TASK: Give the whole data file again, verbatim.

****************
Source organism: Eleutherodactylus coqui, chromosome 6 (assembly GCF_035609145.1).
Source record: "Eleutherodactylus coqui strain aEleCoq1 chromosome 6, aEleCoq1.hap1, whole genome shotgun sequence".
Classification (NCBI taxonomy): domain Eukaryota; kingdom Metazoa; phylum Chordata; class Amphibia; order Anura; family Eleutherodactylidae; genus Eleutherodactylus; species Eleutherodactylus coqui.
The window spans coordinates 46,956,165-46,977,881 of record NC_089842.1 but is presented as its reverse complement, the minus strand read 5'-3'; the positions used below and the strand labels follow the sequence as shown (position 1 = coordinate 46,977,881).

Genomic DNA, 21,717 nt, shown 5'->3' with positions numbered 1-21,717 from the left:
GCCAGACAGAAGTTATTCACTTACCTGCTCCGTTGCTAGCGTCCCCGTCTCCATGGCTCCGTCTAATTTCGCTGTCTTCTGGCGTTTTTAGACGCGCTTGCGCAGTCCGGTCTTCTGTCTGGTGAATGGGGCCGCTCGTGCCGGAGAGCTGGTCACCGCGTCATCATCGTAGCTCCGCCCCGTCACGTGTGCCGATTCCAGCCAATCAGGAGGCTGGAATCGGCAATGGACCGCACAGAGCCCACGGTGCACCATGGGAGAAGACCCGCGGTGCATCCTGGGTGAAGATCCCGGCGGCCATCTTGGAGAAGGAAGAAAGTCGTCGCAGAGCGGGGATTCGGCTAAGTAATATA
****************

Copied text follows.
Source organism: Eleutherodactylus coqui, chromosome 6 (assembly GCF_035609145.1).
Source record: "Eleutherodactylus coqui strain aEleCoq1 chromosome 6, aEleCoq1.hap1, whole genome shotgun sequence".
Classification (NCBI taxonomy): domain Eukaryota; kingdom Metazoa; phylum Chordata; class Amphibia; order Anura; family Eleutherodactylidae; genus Eleutherodactylus; species Eleutherodactylus coqui.
The window spans coordinates 46,956,165-46,977,881 of record NC_089842.1 but is presented as its reverse complement, the minus strand read 5'-3'; the positions used below and the strand labels follow the sequence as shown (position 1 = coordinate 46,977,881).

Genomic DNA, 21,717 nt, shown 5'->3' with positions numbered 1-21,717 from the left:
GCCAGACAGAAGTTATTCACTTACCTGCTCCGTTGCTAGCGTCCCCGTCTCCATGGCTCCGTCTAATTTCGCTGTCTTCTGGCGTTTTTAGACGCGCTTGCGCAGTCCGGTCTTCTGTCTGGTGAATGGGGCCGCTCGTGCCGGAGAGCTGGTCACCGCGTCATCATCGTAGCTCCGCCCCGTCACGTGTGCCGATTCCAGCCAATCAGGAGGCTGGAATCGGCAATGGACCGCACAGAGCCCACGGTGCACCATGGGAGAAGACCCGCGGTGCATCCTGGGTGAAGATCCCGGCGGCCATCTTGGAGAAGGAAGAAAGTCGTCGCAGAGCGGGGATTCGGCTAAGTAATATA